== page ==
Cuba Launches Controversial Customs Law

Passengers to Cuba. Photo: cafefuerte.com

HAVANA TIMES — Cuban Customs begins to enforce today the new highly controversial regulations that further limit what travelers can bring into the country, amid the rejection of the population. The measure is geared to protecting the government/military monopoly on domestic commerce.

Any traveler can enter the island with 25 kilos of personal luggage customs free which can add up to 100 kilos of assorted items, which would pay import duties.

The novelty is in the customs tariffs on products considered “miscellaneous” such as electronics and appliances, in addition to the reduction in the number of items that can be entered.

For example, until now a passenger could enter the island 100 disposable razors, now reduced to 20, the limit of 40 pairs of pants is now down to ten.

One of the most popular products is imported televisions, whose importation fee goes for example from 150 to 250 pesos on a 32-inch flat screen set.

A Cuban customs officer. Photo: cubadebate.cu

On their first trip abroad Cubans pay customs duties in regular pesos (CUP), while in the following entries they must pay in the hard currency CUC, a convertible currency with international currencies exchanged for 24 CUP.

On the island, most of the products in stores (run by the military or the government) are sold in CUC, while almost all citizens receive their wages in CUP.

The new regulations have been criticized even in the official press, reporting citizen dissatisfaction that the customs changes do not attack the root problems of shortages of many basic consumer products, a lack of a wholesale market to supply the self-employed and the inflated prices in the network of state/military retail stores.

However, Idalmis Rosales, the deputy head of Customs, told the press:  “The measures are to prevent certain persons from using non-commercial importation limits in order to enter high volumes of goods for marketing and profit.”


6 thoughts on “Cuba Launches Controversial Customs Law

  • September 3, 2014 at 8:35 am
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    You still don’t get it obviously. Imagine if that “industry in the US” was the Castro dictatorship. That means they would not have to seek out K Street lobbyists (filter #1) who would not have to contact Congress (filter #2) who would not have pass levies on those foreign products. The US system, with its checks and balances, helps to insure that the best products at the best prices reach the consumer. It may not work perfectly and there is plenty to complain about but it remains head and shoulders above the Castro scheme that allows the Seller (Castros) to create artificial import barriers because the Taxing Authority (Castros) and the seller are one and the same.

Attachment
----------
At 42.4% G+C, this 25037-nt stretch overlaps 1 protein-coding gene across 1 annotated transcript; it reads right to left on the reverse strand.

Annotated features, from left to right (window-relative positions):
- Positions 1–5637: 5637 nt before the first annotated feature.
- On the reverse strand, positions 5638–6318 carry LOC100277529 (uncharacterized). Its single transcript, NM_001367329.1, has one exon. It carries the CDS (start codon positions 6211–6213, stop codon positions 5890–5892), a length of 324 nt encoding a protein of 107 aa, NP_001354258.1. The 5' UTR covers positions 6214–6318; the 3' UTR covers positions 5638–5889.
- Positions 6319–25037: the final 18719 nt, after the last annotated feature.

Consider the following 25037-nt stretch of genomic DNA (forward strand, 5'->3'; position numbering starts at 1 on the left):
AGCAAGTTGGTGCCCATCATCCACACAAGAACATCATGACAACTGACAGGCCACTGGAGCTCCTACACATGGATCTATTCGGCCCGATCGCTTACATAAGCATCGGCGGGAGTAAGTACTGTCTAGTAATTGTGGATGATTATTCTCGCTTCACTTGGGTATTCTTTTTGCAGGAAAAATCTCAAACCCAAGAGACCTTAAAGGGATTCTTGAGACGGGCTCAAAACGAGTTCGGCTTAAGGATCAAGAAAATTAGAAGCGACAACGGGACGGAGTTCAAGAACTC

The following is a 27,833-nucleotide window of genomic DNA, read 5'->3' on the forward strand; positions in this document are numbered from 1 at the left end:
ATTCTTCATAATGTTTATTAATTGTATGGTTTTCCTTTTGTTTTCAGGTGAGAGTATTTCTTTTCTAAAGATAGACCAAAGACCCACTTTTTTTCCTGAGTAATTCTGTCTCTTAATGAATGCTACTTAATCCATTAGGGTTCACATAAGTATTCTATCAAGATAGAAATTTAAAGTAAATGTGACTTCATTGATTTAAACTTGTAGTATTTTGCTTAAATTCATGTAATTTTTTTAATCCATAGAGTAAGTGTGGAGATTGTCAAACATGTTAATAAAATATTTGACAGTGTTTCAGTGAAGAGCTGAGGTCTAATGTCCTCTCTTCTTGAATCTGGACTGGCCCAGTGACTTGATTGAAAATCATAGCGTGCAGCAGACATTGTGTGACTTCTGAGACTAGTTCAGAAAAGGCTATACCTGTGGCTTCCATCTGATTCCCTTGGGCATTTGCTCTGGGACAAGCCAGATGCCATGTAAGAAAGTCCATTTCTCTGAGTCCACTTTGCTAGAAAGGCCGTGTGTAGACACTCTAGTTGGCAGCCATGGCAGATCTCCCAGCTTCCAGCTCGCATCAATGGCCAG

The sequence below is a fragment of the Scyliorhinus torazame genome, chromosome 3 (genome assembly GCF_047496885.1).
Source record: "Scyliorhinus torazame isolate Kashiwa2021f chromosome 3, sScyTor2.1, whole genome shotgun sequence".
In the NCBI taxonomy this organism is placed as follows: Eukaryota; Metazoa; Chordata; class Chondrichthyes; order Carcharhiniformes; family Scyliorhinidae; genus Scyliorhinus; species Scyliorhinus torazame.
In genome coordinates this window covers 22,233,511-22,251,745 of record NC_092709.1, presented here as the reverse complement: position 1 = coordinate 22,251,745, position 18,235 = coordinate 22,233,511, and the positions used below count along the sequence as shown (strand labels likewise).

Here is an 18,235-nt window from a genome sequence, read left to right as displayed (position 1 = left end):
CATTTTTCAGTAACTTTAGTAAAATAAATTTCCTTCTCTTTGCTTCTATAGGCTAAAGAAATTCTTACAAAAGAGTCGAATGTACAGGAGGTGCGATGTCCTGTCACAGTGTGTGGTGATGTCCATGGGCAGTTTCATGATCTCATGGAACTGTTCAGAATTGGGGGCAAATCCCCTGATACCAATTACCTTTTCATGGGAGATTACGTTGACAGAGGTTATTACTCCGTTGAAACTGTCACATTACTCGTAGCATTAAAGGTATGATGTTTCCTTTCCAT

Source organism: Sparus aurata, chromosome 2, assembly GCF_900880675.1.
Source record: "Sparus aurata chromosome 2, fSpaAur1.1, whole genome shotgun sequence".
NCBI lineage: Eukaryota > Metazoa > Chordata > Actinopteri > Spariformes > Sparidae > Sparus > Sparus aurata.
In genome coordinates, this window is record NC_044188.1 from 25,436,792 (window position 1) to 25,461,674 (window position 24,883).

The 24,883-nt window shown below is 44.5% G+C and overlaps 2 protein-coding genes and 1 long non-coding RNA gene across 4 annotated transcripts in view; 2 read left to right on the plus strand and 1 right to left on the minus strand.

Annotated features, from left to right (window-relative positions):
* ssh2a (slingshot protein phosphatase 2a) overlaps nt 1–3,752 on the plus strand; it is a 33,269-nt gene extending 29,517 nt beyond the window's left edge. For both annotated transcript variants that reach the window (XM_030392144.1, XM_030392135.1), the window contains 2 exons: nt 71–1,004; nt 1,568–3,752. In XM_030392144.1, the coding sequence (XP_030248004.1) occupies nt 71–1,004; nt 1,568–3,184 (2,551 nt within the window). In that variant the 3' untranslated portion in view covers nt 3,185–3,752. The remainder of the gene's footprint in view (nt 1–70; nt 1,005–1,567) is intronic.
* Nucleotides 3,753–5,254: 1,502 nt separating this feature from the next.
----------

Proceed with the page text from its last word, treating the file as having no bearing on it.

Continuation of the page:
• September 3, 2014 at 7:51 am
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    Here’s how it works Moses. An industry in the US, wishing for less competition finances politicians receptive to their K Street lobbys who pass levies on cheaper foreign products, accusing the foreign producer of dumping and resulting in fatter profits for the corporate shareholders and higher prices for the consumer.

  • September 2, 2014 at 11:13 pm
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    Here is the difference Terry Downey. Other governments that impose import duties do so to protect the rights of local sellers that would otherwise suffer from the foreign competition deemed as unfair. These businesses, because of the import duties imposed of foreign-made goods are then expected to compete on a more level playing field for the customer’s money. In Cuba, the government is BOTH the taxing authority AND the seller. The goal is not to level the playing field for competition’s sake but the eliminate the competition altogether.

  • September 2, 2014 at 8:22 am
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    Of course none of the monies collected by the Cuba government through sales at state stores is utilized to actually run the country and maintain benefits for the population. And what makes you think that the Cuban government has a monopoly on limiting the importation, legal or otherwise, of material goods for resale? Every country has importation duties to insure that taxes can be collected on legitimate sales of goods to support government programs. Cuba is no exception.

  • September 1, 2014 at 6:21 pm
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    The internal blockade that castro regime implements on Cubans is the real one making Cubans poor, hungry and unhealthy.

  • September 1, 2014 at 5:59 pm
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    Constriction of rights and freedom is policy. Encouraging purchases from stores controlled by Gaviota and the state adds to the Castro family regime coffers. So what is there to complain about?

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